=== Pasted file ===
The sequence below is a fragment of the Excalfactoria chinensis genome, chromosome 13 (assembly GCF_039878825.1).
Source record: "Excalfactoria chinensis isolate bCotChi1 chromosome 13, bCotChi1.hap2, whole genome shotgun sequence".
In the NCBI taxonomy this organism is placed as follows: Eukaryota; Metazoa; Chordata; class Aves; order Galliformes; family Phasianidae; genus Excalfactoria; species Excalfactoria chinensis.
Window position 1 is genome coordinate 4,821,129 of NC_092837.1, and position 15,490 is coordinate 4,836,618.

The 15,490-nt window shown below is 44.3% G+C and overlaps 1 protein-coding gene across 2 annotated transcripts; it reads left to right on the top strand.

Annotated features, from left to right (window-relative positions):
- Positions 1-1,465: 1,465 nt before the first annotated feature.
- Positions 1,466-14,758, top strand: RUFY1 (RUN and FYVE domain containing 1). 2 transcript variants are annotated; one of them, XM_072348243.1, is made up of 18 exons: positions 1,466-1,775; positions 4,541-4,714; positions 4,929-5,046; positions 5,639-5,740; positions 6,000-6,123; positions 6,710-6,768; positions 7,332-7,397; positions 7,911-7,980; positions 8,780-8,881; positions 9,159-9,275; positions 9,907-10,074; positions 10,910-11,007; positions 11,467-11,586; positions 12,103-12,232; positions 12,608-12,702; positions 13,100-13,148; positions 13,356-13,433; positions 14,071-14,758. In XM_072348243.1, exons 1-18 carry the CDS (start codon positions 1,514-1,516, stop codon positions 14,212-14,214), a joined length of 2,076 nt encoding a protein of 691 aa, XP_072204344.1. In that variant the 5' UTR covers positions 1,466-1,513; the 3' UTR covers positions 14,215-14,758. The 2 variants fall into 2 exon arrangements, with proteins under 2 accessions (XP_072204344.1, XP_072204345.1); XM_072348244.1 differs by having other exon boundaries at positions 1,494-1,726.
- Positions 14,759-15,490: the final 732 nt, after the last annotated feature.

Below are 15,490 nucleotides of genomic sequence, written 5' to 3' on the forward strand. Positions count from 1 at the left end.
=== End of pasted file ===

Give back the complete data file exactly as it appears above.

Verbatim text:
The sequence below is a fragment of the Excalfactoria chinensis genome, chromosome 13 (assembly GCF_039878825.1).
Source record: "Excalfactoria chinensis isolate bCotChi1 chromosome 13, bCotChi1.hap2, whole genome shotgun sequence".
In the NCBI taxonomy this organism is placed as follows: Eukaryota; Metazoa; Chordata; class Aves; order Galliformes; family Phasianidae; genus Excalfactoria; species Excalfactoria chinensis.
Window position 1 is genome coordinate 4,821,129 of NC_092837.1, and position 15,490 is coordinate 4,836,618.

The 15,490-nt window shown below is 44.3% G+C and overlaps 1 protein-coding gene across 2 annotated transcripts; it reads left to right on the top strand.

Annotated features, from left to right (window-relative positions):
- Positions 1-1,465: 1,465 nt before the first annotated feature.
- Positions 1,466-14,758, top strand: RUFY1 (RUN and FYVE domain containing 1). 2 transcript variants are annotated; one of them, XM_072348243.1, is made up of 18 exons: positions 1,466-1,775; positions 4,541-4,714; positions 4,929-5,046; positions 5,639-5,740; positions 6,000-6,123; positions 6,710-6,768; positions 7,332-7,397; positions 7,911-7,980; positions 8,780-8,881; positions 9,159-9,275; positions 9,907-10,074; positions 10,910-11,007; positions 11,467-11,586; positions 12,103-12,232; positions 12,608-12,702; positions 13,100-13,148; positions 13,356-13,433; positions 14,071-14,758. In XM_072348243.1, exons 1-18 carry the CDS (start codon positions 1,514-1,516, stop codon positions 14,212-14,214), a joined length of 2,076 nt encoding a protein of 691 aa, XP_072204344.1. In that variant the 5' UTR covers positions 1,466-1,513; the 3' UTR covers positions 14,215-14,758. The 2 variants fall into 2 exon arrangements, with proteins under 2 accessions (XP_072204344.1, XP_072204345.1); XM_072348244.1 differs by having other exon boundaries at positions 1,494-1,726.
- Positions 14,759-15,490: the final 732 nt, after the last annotated feature.

Below are 15,490 nucleotides of genomic sequence, written 5' to 3' on the forward strand. Positions count from 1 at the left end.